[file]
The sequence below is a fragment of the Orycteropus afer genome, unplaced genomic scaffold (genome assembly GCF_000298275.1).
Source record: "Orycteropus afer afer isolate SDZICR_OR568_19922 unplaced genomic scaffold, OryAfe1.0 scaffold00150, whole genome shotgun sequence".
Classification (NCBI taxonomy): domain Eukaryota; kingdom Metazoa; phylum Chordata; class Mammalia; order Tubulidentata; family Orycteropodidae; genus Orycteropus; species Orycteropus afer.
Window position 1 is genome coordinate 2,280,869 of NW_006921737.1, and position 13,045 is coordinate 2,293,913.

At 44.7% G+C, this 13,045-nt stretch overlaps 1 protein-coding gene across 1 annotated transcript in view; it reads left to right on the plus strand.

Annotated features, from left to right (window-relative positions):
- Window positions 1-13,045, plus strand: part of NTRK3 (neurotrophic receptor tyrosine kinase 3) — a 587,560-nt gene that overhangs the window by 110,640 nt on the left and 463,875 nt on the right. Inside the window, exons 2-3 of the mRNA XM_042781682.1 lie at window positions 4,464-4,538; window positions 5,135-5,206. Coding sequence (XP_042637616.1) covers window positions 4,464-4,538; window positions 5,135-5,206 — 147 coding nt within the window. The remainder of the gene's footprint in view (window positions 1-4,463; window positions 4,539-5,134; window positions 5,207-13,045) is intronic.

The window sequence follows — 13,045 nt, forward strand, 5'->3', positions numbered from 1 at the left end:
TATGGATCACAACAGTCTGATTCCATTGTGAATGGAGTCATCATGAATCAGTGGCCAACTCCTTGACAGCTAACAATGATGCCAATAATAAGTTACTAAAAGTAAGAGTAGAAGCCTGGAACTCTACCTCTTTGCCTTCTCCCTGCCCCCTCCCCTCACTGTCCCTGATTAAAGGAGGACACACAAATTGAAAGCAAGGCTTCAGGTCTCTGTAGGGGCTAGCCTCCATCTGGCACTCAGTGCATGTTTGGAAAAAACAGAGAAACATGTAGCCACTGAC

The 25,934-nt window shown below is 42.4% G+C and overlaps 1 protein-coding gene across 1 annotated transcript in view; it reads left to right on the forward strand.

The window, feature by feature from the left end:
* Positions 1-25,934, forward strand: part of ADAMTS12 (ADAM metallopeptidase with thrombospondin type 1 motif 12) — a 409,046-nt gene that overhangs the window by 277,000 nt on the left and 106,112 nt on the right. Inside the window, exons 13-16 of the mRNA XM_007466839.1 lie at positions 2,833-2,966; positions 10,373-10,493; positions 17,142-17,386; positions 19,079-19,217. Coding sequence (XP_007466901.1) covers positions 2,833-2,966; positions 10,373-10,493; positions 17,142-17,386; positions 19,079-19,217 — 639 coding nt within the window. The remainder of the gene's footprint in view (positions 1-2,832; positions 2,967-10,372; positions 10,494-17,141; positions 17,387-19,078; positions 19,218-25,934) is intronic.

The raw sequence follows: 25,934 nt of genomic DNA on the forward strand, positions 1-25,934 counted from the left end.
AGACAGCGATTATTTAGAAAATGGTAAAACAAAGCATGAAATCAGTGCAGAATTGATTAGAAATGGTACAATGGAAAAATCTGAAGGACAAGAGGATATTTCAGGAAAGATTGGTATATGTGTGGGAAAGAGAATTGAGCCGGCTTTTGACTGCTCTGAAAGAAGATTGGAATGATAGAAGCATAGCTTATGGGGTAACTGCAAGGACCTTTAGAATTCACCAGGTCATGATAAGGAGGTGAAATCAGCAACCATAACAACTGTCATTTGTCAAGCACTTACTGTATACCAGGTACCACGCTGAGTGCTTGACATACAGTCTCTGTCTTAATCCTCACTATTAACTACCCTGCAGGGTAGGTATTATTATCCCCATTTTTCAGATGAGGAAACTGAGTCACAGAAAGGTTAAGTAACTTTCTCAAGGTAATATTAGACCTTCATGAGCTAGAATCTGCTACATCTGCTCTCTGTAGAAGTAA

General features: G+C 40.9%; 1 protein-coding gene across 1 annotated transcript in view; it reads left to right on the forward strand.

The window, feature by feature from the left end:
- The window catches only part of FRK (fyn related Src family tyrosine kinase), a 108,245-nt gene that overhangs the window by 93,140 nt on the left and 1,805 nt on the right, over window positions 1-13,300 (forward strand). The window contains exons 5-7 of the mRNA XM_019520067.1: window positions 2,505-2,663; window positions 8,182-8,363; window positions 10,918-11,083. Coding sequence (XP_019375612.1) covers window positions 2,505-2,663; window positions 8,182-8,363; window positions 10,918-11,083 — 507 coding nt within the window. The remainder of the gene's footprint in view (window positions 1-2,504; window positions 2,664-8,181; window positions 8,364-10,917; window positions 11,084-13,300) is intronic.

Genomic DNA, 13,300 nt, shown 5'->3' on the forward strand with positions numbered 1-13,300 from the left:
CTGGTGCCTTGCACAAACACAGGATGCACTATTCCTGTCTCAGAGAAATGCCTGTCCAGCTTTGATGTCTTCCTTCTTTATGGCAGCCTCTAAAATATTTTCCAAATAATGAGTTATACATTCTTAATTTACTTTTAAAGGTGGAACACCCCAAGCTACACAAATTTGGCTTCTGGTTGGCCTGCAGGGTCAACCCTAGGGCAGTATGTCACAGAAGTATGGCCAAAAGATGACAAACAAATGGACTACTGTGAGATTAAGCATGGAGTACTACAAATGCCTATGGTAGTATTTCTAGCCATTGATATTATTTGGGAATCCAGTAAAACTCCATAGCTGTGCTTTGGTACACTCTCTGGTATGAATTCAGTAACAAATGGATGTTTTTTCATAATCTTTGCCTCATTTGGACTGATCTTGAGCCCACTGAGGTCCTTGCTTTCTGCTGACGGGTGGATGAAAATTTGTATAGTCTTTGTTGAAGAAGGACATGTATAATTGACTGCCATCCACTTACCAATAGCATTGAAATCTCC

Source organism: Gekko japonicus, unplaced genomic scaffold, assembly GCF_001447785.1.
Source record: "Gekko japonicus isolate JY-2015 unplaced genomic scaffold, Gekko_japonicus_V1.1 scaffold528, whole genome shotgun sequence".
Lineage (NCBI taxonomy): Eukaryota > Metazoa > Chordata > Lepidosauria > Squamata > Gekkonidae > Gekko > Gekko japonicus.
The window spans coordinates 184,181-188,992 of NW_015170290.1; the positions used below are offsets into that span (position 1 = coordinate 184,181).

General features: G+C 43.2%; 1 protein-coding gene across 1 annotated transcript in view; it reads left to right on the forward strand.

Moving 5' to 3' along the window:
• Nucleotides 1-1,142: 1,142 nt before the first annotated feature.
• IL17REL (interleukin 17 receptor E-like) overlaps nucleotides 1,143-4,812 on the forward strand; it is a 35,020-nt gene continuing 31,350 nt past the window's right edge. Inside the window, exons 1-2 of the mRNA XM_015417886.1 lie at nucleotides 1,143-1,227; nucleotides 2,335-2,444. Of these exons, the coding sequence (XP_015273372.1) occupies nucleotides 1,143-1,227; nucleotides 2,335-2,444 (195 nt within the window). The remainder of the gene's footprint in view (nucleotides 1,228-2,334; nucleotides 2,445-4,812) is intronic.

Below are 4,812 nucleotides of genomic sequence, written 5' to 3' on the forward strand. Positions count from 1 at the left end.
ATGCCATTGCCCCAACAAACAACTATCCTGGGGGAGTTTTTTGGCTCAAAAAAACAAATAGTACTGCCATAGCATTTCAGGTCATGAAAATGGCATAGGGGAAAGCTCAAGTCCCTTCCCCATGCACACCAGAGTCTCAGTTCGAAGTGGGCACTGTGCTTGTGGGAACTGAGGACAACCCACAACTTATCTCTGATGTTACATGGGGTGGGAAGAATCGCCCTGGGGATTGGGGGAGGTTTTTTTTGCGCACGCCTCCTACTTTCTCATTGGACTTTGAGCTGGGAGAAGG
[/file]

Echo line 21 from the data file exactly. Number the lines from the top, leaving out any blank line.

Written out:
Source record: "Gekko japonicus isolate JY-2015 unplaced genomic scaffold, Gekko_japonicus_V1.1 scaffold528, whole genome shotgun sequence".